|Advancing Visitor Engagement in Museums & Galleries |
Date: Wednesday 2 November 2011
Time: 2:00pm – 5:30pm (refreshments 5.30pm- 6.30pm)
Venue: University of Queensland Art Museum, University Drive, St Lucia
Cost: $50; $40 (MAQ|RGAQ members, volunteers, concessions, students); $20 UQ Museum Studies students, groups of 6 or more students or volunteers)
M&GSQ is pleased to announce, Gail Davitt, was the international keynote speaker for our annual seminar with University of Queensland Art Museum and UQ Museum Studies Program. Gail Davitt is Chair of Learning Initiatives and Director of Education at the Dallas Museum of Art, USA.
|Seminar Program and Speakers|
Gail Davitt discussed how the Dallas Museum of Art changed its institutional culture and enhanced audience engagement and learning. The museum conducted and applied the outcomes of a seven-year study that probed beyond the traditional demographics of marketing-focused research and instead used qualitative questions to uncover how visitors engage with art as well as their comfort levels in looking at and talking about art. One development, the Center for Creative Connections, is a heavily attended experimental learning environment for all ages.
Respondents to Gail’s presentation on their Framework for Visitor Engagement with Art included case studies from:
• Donna McColm, Head of Public Programs, Children’s Art Centre and Membership, Queensland Art Gallery| Gallery of Modern Art
• Gillian Ridsdale, Curator of Public Programs, UQ Art Museum.
The second part of the seminar focused on 21st century technology solutions that enable people to create their own personal experiences in museums.
• Gail Davitt discussed the SmARTphone tours at the Dallas Museum of Art that are web-based, anchored in audience research, and developed and produced in-house.
• Kate Ravenswood, Head of Access, Education & Regional Services, QAG|GOMA outlined what works and what doesn’t for QAG|GOMA’s interactive tours.
• Tony Bennetts, Chief Information Officer, Australian Communication Exchange discussed an innovative application for the deaf and the use of Smart Auslan by the National Sports Museum.
Download the registration form or request a copy on Ph: 07 32150820 or, contact Ann Baillie
|Gail's visit to Australia was assisted by the Australian Government through the Australia Council for the Arts, its arts funding and advisory body.|
|Speaker biographies and presentation outlines are detailed below.|
|Gail Davitt is Chair of Learning Initiatives and Director of Education at the Dallas Museum of Art. She oversees The Center for Creative Connections, teaching and partnership programs, community engagement and access programs, family and public programs, the Museum’s literary program, and gallery interpretation. She serves as project director for in-gallery education spaces and the Museum’s evaluation and visitor research projects. In this capacity she was deeply involved in the development of the Framework for Engaging with Art, a matrix used across Museum department boundaries to make institutional and programmatic decisions. The National Art Education Association named Ms. Davitt the National Art Museum Educator of the year in 2004. |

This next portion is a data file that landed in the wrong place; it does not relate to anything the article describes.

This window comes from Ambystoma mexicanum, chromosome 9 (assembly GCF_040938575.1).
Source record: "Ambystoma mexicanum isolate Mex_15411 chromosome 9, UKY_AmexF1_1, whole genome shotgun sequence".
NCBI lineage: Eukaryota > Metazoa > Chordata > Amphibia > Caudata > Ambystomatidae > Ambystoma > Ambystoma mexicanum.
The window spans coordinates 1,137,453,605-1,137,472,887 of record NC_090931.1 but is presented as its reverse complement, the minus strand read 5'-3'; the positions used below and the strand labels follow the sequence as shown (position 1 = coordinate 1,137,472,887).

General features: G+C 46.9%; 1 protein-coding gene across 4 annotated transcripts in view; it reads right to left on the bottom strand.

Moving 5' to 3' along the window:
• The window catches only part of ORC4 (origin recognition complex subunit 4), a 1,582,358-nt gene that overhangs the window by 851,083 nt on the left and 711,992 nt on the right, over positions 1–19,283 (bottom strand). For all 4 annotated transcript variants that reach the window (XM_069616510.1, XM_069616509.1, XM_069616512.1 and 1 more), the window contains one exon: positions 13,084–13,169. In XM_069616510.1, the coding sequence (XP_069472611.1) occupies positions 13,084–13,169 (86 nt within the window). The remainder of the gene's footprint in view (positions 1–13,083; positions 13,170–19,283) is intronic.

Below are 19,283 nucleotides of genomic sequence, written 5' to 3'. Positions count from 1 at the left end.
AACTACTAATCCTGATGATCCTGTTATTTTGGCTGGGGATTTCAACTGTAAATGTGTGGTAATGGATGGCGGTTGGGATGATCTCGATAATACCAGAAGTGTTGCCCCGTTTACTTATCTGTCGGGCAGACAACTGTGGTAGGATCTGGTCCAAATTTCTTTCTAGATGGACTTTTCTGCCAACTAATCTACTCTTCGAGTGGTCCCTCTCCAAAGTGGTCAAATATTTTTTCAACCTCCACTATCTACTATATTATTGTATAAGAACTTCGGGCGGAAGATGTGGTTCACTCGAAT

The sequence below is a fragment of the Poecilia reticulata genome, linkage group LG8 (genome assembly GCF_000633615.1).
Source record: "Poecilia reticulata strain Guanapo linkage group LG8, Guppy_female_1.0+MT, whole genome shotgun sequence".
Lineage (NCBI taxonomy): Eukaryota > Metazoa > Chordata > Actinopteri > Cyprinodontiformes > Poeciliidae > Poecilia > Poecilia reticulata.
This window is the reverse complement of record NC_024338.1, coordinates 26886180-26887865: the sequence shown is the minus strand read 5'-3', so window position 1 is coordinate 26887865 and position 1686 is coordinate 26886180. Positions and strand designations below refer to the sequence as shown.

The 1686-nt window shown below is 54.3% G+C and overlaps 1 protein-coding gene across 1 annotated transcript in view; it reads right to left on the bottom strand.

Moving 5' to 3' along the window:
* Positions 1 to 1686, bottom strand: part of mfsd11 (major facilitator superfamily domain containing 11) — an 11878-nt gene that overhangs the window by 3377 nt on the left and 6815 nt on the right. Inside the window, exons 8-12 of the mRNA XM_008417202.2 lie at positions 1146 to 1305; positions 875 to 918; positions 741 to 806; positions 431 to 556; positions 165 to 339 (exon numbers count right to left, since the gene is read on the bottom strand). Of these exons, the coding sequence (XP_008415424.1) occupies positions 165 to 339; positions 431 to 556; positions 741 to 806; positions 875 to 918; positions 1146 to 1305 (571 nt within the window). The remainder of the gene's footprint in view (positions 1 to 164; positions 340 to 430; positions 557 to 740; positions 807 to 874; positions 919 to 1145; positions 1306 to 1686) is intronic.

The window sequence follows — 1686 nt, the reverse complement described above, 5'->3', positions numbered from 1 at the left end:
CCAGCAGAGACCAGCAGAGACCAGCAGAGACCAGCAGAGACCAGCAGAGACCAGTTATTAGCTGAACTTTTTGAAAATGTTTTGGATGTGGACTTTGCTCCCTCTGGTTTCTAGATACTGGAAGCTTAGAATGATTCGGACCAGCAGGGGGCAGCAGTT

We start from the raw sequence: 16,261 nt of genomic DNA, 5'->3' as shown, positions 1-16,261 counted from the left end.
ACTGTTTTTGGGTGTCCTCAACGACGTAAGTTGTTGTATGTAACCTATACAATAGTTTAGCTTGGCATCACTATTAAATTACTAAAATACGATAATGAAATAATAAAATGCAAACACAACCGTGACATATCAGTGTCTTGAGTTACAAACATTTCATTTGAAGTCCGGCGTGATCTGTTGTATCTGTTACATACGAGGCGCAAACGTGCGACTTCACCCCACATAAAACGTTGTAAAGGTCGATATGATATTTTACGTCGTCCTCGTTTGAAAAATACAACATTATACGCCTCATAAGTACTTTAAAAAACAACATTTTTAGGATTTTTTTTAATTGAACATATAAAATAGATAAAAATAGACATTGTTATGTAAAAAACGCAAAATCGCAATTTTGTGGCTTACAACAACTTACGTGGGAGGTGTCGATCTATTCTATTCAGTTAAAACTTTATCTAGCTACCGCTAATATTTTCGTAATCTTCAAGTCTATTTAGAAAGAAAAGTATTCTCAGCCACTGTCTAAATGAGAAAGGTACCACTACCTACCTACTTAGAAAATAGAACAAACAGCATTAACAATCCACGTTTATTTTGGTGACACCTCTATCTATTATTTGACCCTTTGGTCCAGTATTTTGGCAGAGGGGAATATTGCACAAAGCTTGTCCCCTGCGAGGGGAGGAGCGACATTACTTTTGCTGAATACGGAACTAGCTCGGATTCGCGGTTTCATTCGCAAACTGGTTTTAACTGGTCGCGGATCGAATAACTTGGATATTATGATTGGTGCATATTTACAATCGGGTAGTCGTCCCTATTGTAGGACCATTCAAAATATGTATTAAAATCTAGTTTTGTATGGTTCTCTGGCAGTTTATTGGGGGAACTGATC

From Audience Research to Enhanced Engagement
A seven-year study at the Dallas Museum of Art probed beyond the traditional demographics of marketing-focused research and instead used qualitative questions to uncover how visitors engage with art as well as their comfort levels in looking at and talking about art. Gail Davitt discusses the strategies used to uncover four related, yet distinct, “visitor clusters” based on these preferences. In very deliberate ways, Museum staff applied what was learned from the research to engaging and educating audiences. Both the research process and these programmatic changes fundamentally impacted the Museum’s institutional culture and paved the way for the development of the most heavily attended space in the Museum, the Center for Creative Connections, an experimental learning environment for all ages.
SmART phone tours at the Dallas Museum of Art
SmARTphone tours at the Dallas Museum of Art are web-based, anchored in audience research, and developed and produced in-house. When the Museum launched an initiative in 2007 to make our 375,000 square foot building a wireless environment, staff also committed to multimedia handheld technology as an interpretive tool for audience engagement both onsite and online. Rather than relying on outside contractors, a staff-generated process provides an environment within which staff can experiment, evaluate, and nimbly make changes. At the same time, the Museum was in the midst of extensive research addressing ways that visitors most effectively engage with works of art. Application of this research includes a choice-based structure for smARTphone tours that accommodates visitors’ different preferences for how they most effectively connect with works of art. Gail Davitt will discuss the experiments and evaluations that have characterized the Museum’s smARTphone history, with specific attention to lessons learned and current work underway.